I just built a clone of a Bassman inside an old solid state Marshall 2x12 combo. My only deviations from the original design are a SS rectifier and moving the filter cap board inside. It sounds killer... just not through the two speakers built in. When I connect it to a 16-ohm 4x12, located about 6 feet away, it sounds normal, but when I connect it to it 16-ohm internal load it makes a very high pitched squeal before switching to a deep WOOOOOOOOOOF! Terrifyingly loud, even with the volume all the way down. THe only thing that seems to affect it is fiddling with the presence knob. The negative feedback is connected to the 4-ohm jack, though I have tried connecting it to both the 8 and 16 to no avail.

I am utterly stumped and would appreciate any help.
First off it is a basic law of physics that oscillation requires positive feedback. The trick is to find the path

The simplest mistake is to connect the NFB to the wrong side of the secondary so it becomes a positive feedback. Let's hope it's that simple.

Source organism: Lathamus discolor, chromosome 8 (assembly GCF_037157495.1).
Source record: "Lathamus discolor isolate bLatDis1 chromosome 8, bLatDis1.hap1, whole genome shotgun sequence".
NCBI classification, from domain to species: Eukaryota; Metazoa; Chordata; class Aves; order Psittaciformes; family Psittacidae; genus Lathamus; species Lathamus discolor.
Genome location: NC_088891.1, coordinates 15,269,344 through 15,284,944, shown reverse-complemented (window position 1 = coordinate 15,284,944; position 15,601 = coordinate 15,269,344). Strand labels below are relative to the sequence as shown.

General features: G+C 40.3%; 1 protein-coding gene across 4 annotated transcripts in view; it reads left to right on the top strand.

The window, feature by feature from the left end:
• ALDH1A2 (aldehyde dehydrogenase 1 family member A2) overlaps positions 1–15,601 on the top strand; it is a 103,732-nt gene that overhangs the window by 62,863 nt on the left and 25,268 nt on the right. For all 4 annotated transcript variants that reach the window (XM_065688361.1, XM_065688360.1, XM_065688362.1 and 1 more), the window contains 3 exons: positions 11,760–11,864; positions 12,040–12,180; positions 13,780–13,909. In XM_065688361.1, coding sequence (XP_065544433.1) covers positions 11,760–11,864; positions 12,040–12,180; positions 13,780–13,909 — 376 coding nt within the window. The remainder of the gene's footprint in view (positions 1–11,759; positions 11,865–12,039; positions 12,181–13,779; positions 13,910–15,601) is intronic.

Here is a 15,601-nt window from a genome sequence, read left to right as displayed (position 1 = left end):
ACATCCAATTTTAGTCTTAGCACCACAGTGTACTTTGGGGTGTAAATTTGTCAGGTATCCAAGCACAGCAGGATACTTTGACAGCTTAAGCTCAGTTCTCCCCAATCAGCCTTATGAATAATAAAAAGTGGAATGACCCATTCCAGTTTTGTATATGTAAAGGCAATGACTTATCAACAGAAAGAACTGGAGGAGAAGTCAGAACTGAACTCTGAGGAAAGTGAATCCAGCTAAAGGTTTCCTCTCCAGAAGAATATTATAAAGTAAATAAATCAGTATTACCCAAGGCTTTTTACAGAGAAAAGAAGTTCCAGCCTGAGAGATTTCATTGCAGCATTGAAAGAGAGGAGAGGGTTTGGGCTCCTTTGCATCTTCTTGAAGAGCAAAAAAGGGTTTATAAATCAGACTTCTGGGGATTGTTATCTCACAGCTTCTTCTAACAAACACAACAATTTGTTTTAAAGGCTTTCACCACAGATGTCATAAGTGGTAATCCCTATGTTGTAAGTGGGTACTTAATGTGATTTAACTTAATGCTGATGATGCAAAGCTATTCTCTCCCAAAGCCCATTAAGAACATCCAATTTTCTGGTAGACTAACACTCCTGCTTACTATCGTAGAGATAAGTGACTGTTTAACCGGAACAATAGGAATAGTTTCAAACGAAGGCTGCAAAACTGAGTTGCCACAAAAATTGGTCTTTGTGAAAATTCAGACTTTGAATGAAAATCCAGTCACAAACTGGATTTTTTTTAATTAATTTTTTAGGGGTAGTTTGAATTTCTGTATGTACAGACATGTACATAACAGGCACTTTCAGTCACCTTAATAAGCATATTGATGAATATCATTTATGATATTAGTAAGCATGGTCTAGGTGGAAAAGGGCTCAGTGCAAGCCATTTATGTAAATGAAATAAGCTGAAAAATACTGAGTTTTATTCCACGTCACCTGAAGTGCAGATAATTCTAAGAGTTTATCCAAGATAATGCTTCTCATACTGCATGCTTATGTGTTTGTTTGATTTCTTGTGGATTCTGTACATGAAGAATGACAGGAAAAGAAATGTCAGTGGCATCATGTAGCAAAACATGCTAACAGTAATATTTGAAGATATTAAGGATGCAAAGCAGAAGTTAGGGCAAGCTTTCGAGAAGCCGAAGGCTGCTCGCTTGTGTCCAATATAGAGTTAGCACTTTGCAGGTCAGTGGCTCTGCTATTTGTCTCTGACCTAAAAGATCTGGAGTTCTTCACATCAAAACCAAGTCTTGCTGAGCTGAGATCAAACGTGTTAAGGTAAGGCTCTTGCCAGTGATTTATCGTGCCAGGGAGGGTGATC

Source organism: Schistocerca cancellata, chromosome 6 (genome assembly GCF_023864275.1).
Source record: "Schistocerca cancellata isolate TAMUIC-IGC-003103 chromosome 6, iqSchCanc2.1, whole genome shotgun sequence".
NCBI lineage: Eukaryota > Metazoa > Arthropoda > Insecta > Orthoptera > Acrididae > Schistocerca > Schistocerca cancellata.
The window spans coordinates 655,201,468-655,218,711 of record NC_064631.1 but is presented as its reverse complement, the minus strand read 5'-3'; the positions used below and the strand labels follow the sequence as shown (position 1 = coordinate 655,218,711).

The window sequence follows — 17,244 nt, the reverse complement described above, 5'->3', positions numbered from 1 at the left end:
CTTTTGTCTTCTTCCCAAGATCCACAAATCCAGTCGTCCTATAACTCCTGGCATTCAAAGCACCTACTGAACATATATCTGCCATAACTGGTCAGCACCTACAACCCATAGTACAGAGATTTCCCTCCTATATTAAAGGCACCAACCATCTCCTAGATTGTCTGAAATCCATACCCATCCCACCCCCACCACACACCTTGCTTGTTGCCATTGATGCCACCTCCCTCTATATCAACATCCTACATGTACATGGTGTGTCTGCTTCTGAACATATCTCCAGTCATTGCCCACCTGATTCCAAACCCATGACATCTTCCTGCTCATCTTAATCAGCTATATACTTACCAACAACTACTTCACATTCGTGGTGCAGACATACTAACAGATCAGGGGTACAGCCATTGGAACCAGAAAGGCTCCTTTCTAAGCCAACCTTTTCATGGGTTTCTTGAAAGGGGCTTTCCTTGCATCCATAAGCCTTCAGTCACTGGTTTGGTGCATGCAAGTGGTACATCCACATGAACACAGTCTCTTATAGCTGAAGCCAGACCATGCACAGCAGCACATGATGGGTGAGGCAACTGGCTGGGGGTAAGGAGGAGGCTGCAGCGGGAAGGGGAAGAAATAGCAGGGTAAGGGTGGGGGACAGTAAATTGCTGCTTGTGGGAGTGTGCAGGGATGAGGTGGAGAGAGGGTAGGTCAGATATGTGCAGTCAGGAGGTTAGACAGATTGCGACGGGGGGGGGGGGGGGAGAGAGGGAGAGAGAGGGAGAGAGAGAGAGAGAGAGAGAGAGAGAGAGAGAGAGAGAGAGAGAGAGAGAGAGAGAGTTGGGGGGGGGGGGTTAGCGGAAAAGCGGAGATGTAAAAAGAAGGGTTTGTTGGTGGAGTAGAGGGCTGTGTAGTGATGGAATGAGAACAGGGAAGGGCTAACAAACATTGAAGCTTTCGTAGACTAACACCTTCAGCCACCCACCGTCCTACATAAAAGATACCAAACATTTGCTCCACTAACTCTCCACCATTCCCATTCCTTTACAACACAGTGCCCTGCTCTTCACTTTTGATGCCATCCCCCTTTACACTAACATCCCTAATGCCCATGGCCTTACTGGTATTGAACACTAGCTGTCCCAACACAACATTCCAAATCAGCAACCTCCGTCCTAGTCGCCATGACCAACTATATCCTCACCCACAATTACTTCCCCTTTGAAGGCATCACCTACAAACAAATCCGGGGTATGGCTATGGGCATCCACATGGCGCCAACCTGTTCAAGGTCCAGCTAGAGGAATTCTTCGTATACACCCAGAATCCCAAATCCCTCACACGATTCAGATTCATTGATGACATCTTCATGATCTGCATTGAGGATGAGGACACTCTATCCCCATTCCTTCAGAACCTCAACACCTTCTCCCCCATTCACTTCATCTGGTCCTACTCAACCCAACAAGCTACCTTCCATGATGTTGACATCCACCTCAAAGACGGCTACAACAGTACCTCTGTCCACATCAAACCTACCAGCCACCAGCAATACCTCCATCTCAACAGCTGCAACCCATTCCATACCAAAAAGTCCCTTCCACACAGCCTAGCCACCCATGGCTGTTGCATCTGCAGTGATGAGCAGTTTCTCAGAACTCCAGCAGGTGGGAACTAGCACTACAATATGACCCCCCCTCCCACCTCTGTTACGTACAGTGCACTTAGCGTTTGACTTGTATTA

But before you do anything, What if you pull out all the preamp tubes (leave in the phase splitter, it's part of the power section.) If you still have the problem with the preamp tubes out then you've proved the problem is down stream of the master volume pot. Maybe a backwards NFB?

But if moving the speaker fixes this then I'm thinking it might be in the preamp and maybe one of the tubes is microphonic and the feedback path is acoustic. The speakers are simply shaking the bad tube. Microphonic tubes are not uncommon
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Old 17th May 2011, 01:29 AM   #4
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Where do you connect ground wire of an external speaker, and where do you connect ground wire of the internal one?